The audience burst into bemused laughter.  It was a tragicomic situation.  Aristotle said, “We are what we do repeatedly.  Excellence is therefore not an act but a habit.”  Imagine encouraging a group of easily influenced, malleable 9-year-olds to a) get rowdy and b) keep at it!  Practice makes perfect … and this practice sounds perfectly awful.  I have a bone to pick with that camp counselor’s cavalier treatment of a child’s precious formative years.

Cain recalls wondering, “Why do we have to get rowdy and why do we have to spell rowdy incorrectly?!”  But, children accept things and peer behavior is highly influential (more on that later) so rowdy she got.  She was rowdy all through camp, on her return from camp (one can only imagine the parental dismay.  They probably cherished visions of returning campers quoting “Walden” by Henry David Thoreau!), all through middle school and all through high school.  This determination to prove that she could be the ideal extrovert led her to practice Wall Street law for several years, instead of becoming the writer she wanted to be.  Gretchen Rubin, author of “The Happiness Project”, reports a similar experience.  Whenever she heard of college friends becoming great lawyers, she would react in a neutral fashion.  Conversely, when she heard of college friends publishing books, she became sick to her stomach with envy.  In the end, Cain concludes, pretending to be something you’re not is a colossal waste of energy, talent and happiness.

Continued in Part 2: Quiet – Solitude matters!

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Attending GHC2016

This year, I’ll be attending GHC (Grace Hopper Celebration of Women in Computing) 2016.  I’m volunteering as a blogger and note-taker.  Writing has always been a passion of mine and I’m looking forward to combining my current profession (computer science) with my lifelong love of writing.

I work as an International Product Support Staff Engineer at Dell, providing the second-level of support for a performance monitoring application named Foglight (Java-based). I’m excited about attending GHC sessions on:

  • Quiet:  The Power of Introverts
  • Communicating for Influence and Impact
  • Bioinformatics (an ideal way to combine my interest in chemistry and computing)

Two former GHC attendees provided me with useful insights on the 2015 conference and their enthusiastic feedback inspired me to attend.  I heard about a lecture given by Sheryl Sandberg of “Lean In” fame, where she encouraged attendees to record 3 achievements at the end of each day.  Several personal development authors have emphasized the powerful effect of habit and routine.  Recording 3 achievements each night is certainly a good habit to cultivate!

Please subscribe to view my GHC Blogger posts in October 2016.  As Dr. David Sousa states in “How the Brain Learns”:

  • When we read information, we retain 10%
  • When we write out what we learn, we retain 20%
  • When we teach others, we retain a whopping 50%!

I’ll be glad to share what I learn and experience with my readers!

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My top 6 favourite literary characters

My favourite literary character of all time would have to be Anne Shirley of “Anne of Green Gables” by Lucy Maud Montgomery. This is a difficult question so there are many runners-up as well. I love Anne, who I discovered in sixth grade, thanks to my infinitely kind, understanding and loving school librarian, Mrs. North. Anne is so vivid, talkative, imaginative and open. She had so little love in her life until she came to Green Gables that her openness, receptivity and appreciation for any affection that came her way was truly inspiring. It’s obvious that despite having received little love, she had immense love to give and she both gave and received that love in large measure when she came to Green Gables.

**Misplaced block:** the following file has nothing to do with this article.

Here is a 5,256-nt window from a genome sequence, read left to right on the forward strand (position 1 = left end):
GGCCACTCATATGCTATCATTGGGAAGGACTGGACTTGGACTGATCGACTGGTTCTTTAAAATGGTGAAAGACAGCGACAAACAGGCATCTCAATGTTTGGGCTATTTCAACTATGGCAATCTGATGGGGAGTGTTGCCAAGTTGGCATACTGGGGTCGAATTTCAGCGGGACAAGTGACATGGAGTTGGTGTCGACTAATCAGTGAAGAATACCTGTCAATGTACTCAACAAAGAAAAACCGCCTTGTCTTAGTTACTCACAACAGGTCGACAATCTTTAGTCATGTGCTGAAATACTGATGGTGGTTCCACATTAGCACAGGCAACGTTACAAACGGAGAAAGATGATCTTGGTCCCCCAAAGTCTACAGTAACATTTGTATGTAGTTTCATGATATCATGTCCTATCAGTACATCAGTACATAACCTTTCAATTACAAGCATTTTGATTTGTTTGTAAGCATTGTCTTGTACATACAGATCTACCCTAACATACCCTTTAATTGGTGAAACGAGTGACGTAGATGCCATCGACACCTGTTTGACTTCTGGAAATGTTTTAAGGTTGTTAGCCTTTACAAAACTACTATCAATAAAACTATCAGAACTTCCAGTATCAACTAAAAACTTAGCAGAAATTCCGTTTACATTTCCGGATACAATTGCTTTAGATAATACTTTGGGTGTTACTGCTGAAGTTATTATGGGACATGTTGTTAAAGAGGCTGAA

My MBA professor, Rhona Berengut, used to say in our “Interpersonal Managerial Skills” class that “we often think our feelings instead of feeling our feelings”. Anne is an example of someone who is not afraid to feel her feelings; good or bad, she feels them deeply and thus always emerges from each experience with new wisdom and maturity.

Other aspects of Anne I love are her talent in expressing herself, her love of language and literature, her determination to succeed academically and her loyalty and gratitude to the dear ones in her life (Matthew, Marilla, Diana, Mrs. Allan, Miss Josephine Barry, eventually Gilbert, Rebecca Dew, etc.).

Now for the runners-up:

1) Mike Jackson (no, not that one): the boy-hero of “Mike at Wrykyn”, and a central figure in “Mike and Psmith” and “Psmith in the City”, all by P.G. Wodehouse. He is stoic, immensely talented at cricket, loyal, affectionate under the surface and supportive of family and friends. This is a rather pale description of a remarkable literary figure so you’ll have to read at least “Mike at Wrykyn” to see what I mean. Thanks to Arrow Publishing for reprinting Mr. Wodehouse’s wonderful works!

2) Mary Anne Spier of “The Baby-Sitters Club” by Ann M. Martin: Shy, sweet, sensitive and supportive. Extremely mature, responsible and self-aware for her age (thirteen). Gradually becomes more confident and assertive, which makes her an even more attractive character.

3) Jessica Wakefield of the “Sweet Valley” series created by Francine Pascal: My high school best friend and I agreed that because we both resembled the more steady twin Elizabeth, we naturally found Jessica more interesting. She’s fun, exciting, lively and vibrant. She always bounces back with an enviable resilience. Nothing gets her down for long! As one character put it, “she knows what she wants and goes after it with everything she’s got!” And despite a reputation for being heedless and impulsive, she has been known to make the sweetest and most tender gestures for her twin. I love her incredible spontaneity.